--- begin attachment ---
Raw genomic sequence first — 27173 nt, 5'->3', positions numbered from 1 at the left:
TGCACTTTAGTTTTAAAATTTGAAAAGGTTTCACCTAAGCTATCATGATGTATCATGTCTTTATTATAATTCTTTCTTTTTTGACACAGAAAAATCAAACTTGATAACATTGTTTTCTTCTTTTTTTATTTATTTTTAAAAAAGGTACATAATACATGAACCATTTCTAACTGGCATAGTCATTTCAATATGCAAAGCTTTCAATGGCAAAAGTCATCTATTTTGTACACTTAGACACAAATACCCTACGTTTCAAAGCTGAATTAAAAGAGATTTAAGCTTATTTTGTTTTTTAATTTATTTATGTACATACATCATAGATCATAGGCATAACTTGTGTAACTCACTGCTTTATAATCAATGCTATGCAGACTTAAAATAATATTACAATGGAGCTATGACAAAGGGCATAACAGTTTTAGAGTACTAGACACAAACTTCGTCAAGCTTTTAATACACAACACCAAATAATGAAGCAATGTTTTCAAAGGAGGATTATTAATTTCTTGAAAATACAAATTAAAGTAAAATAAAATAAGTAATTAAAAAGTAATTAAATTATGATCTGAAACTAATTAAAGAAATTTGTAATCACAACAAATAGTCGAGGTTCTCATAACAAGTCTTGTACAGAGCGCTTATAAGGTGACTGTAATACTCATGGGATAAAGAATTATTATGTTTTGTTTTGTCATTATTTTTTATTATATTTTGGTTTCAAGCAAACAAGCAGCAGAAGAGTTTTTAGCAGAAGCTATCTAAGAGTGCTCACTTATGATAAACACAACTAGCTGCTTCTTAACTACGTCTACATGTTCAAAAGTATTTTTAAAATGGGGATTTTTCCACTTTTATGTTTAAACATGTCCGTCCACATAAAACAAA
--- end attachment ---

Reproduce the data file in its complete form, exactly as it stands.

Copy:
Raw genomic sequence first — 27173 nt, 5'->3', positions numbered from 1 at the left:
TGCACTTTAGTTTTAAAATTTGAAAAGGTTTCACCTAAGCTATCATGATGTATCATGTCTTTATTATAATTCTTTCTTTTTTGACACAGAAAAATCAAACTTGATAACATTGTTTTCTTCTTTTTTTATTTATTTTTAAAAAAGGTACATAATACATGAACCATTTCTAACTGGCATAGTCATTTCAATATGCAAAGCTTTCAATGGCAAAAGTCATCTATTTTGTACACTTAGACACAAATACCCTACGTTTCAAAGCTGAATTAAAAGAGATTTAAGCTTATTTTGTTTTTTAATTTATTTATGTACATACATCATAGATCATAGGCATAACTTGTGTAACTCACTGCTTTATAATCAATGCTATGCAGACTTAAAATAATATTACAATGGAGCTATGACAAAGGGCATAACAGTTTTAGAGTACTAGACACAAACTTCGTCAAGCTTTTAATACACAACACCAAATAATGAAGCAATGTTTTCAAAGGAGGATTATTAATTTCTTGAAAATACAAATTAAAGTAAAATAAAATAAGTAATTAAAAAGTAATTAAATTATGATCTGAAACTAATTAAAGAAATTTGTAATCACAACAAATAGTCGAGGTTCTCATAACAAGTCTTGTACAGAGCGCTTATAAGGTGACTGTAATACTCATGGGATAAAGAATTATTATGTTTTGTTTTGTCATTATTTTTTATTATATTTTGGTTTCAAGCAAACAAGCAGCAGAAGAGTTTTTAGCAGAAGCTATCTAAGAGTGCTCACTTATGATAAACACAACTAGCTGCTTCTTAACTACGTCTACATGTTCAAAAGTATTTTTAAAATGGGGATTTTTCCACTTTTATGTTTAAACATGTCCGTCCACATAAAACAAA